Alignment, Good, and Evil

So, when I switched to my home-brew rules I left the old and problematic AD&D alignment system behind as being “not realistic enough” and switched over to the Paladium RPG’s system of alignments that I found much more useful because of the guidelines given as to what people with certain ethos would actually act like and would do under various circumstances. And then, over time, I ended up expanding out the PRPG style of Ethos into a nine-fold list that replicated (in some ways) the old AD&D system.

But as I start looking at my campaign world I realized that I sort of wanted to either return to the AD&D system or somehow merge the revised Ethos system with the AD&D alignment system.

I think the merge is the best answer, because the original AD&D system was so black-and-white in some ways that it really made running alignments or figuring out how it would approach some regularly encountered dilemmas (poison, torture, lying, etc) difficult at best – and the PRPG system explicitly told you how the various Ethos would handle these situations.

What I’m finding amusing is just how much words matter (HAH! Relational Frame Theory and Narrative Construction proves itself again…) and when you think about Ash the NPC as “Lawful Evil” instead of “Abberent” it really puts a whole new spin on that character and his attitudes towards everything. In “the good old days” I usually had an NPC or two that ran around with the party, and they were invariably Neutral Good and provided a bit a moral compass (or goad) for the players – the one notable exception was a True Neutral mage who ended up becoming the arguably the most powerful mage in history and his power-focused drive was a real shock to a group that was pretty “good” for the most part.

It is also an interesting comment on how much my campaign changed after I changed the game I was using to run it – it became a much more morally grey. It didn’t immediately do this. In retrospect I can see how my divorce had a huge impact on that – I was not exactly a happy camper there for a couple of years. But I had always looked at my fantasy game as a bit of morality play for the players t o explore, and I really explored what evil is comprised of and what makes acts or people evil – plus additional layers of Lovecraftian existential amorality – in the context of the game world.

One of the major plot-points of the metaplot revolved around the idea there are things out there (ala GOO’s – “Great Old Ones” like Cthulhu) that are so evil or so bad that pretty much everyone, Good, Evil, and Neutral will band together to fight it.

D.

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Categories: Campaign Development, Game Design | Tags: , , | 2 Comments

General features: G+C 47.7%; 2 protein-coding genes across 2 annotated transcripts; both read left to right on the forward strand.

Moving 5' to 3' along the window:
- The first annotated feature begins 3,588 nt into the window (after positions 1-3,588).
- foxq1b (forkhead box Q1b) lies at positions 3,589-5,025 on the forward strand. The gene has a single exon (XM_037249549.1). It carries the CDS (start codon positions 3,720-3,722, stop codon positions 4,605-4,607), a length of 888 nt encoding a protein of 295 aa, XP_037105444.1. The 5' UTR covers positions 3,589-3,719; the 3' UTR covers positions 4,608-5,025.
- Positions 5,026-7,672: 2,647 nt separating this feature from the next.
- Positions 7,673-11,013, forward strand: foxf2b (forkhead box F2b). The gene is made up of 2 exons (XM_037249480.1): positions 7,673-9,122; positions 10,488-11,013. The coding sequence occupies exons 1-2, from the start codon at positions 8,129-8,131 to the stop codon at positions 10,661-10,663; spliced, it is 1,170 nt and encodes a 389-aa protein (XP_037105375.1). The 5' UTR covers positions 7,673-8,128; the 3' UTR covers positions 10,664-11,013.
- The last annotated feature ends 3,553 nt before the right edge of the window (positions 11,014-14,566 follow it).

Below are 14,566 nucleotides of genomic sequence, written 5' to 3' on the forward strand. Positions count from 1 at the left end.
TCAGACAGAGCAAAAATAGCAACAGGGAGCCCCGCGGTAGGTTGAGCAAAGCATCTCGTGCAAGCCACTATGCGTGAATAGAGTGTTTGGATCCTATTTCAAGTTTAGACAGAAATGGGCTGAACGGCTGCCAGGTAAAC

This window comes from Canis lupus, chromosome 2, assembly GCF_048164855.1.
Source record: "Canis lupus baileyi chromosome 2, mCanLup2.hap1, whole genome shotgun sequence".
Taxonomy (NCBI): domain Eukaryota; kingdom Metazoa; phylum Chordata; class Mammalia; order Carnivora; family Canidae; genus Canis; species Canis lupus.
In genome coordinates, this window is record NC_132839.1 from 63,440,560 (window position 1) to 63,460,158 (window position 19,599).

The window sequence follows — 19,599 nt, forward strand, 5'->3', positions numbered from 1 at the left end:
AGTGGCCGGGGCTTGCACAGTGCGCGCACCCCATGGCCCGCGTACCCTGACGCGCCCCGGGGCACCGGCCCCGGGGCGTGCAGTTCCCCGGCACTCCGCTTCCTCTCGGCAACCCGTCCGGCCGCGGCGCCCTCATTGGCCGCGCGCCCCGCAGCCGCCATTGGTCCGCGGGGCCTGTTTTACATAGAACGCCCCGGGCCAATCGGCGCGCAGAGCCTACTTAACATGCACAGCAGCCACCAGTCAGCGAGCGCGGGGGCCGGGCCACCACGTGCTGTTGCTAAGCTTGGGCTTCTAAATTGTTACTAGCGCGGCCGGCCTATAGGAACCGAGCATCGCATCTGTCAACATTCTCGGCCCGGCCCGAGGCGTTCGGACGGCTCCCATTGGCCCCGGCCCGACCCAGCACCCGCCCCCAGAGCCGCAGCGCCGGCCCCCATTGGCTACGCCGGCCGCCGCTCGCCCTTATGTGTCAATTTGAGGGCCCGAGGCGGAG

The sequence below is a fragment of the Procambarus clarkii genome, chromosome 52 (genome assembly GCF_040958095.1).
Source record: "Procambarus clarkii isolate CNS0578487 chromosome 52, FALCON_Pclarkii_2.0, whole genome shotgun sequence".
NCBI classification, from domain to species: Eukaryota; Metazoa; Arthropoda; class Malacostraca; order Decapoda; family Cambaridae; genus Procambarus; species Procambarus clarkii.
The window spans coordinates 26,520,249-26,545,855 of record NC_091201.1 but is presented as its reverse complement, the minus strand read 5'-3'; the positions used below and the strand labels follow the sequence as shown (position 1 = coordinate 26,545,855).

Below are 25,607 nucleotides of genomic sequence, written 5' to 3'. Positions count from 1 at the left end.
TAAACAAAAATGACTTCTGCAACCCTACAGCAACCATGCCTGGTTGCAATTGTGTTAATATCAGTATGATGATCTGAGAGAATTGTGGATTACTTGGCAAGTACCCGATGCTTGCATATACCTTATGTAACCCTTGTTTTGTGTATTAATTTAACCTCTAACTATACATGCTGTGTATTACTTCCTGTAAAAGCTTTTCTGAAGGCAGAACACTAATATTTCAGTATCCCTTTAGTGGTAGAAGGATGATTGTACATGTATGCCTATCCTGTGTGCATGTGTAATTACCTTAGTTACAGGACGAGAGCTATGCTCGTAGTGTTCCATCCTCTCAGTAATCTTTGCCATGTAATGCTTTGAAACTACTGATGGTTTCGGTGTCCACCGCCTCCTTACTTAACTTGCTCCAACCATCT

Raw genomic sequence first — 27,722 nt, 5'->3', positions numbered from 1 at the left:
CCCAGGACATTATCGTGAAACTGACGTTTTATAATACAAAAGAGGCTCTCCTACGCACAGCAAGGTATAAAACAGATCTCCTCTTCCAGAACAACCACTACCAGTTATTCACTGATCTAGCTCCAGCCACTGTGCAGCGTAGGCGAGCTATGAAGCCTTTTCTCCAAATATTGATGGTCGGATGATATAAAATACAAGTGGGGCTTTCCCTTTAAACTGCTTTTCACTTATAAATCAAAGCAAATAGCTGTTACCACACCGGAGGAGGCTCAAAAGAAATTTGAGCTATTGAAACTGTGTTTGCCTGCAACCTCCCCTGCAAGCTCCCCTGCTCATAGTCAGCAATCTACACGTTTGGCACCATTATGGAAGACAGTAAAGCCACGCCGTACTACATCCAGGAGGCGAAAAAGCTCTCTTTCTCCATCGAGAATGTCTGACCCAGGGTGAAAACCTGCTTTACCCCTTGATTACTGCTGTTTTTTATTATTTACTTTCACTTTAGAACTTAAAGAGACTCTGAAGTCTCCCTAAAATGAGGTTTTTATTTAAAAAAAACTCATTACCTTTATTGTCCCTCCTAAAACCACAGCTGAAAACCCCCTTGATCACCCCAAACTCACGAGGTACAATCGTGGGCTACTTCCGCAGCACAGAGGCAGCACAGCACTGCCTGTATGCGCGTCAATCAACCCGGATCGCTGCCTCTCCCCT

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2 thoughts on “Alignment, Good, and Evil

  1. 1d30

    There’s an interesting spin on alignment out there that has the Law-Chaos axis focused on a great cosmic struggle, with Good and Evil being the down-home morality of people. So if you’re Good you will tend to be selfless and giving and caring, while Evils are selfish and cruel and greedy. Lawfuls are the ones aligned with humanity and civilization, while Chaotics are aligned with monsters and the Wilderness (or else the foreign – the fairy realm or the great star empire or Cthulhu or whatever).

    In this scheme, most PCs will be Lawful or Neutral, and any Chaotics in the group are the strangers and mysterious huntsmen etc. They might be Good or Evil or Neutral.

    When some great Evil surfaces, such as an Evil Queen of Elfland, all the Good folk may band together. The Lawful Goods will especially fight against her, and many Chaotic Good Elves might too. But Evils will tend to work for her, especially the Chaotic Evil Elves and possibly many Lawful Evil Humans. It’s like you have zero, one, or two ties of alliance or enmity to the Evil Elf Queen. Neutrals of course have fewer ties of alliance or enmity and so participate at a reduced intensity.

    • Another interesting point in AD&D is “good/evil” as opposed to “Good/Evil” – the idea that you can be good or evil but not so strongly that you register on a Detect Good/Evil spell. I do wish there was a more elegant way to model this ion the system.

      In my own world I end up kind of modeling this with a third axis rated along “Otherness” – Demons are Other, Undead are Other, Cthulhu is Other – Elementals are less Other, Elves even less Other, Dwarves and Gnomes barely other at all. I don’t have any specific mechanic to replicate it, it just comes out in the way things are set up and described. But that is how you can have the Lawful Evil Shadow Elves of the Shadowlands fighting the same fight that thier Chaotic Good Wood Elf brethren of the Golden Wood are fighting – against the incredibly bad for eveyone minions of the Dearth (undead, demons, etc). But it also preserves the sense of incredible ideological (and practical) differences in how the nominal allies pursue the ‘War Without End”.

      Otherness is the sense of how in touch you are with things not of the Mortal Realms – and that makes you suspect in many people’s eyes – unless of the course you are touched by an Other that they approve of (ala Paladins, etc).

      I’m also reminded of a comment by a player and GM I used to know that said that while “normal folks” tended toward extremes (LG, CG, LE, CE) as they grew older and became reactionary and polarized, mages tended towards TN as they were forced into a more mediated view of the universe by the study of magic. I’ve always liked this and it has stayed with me for years now.

      D.

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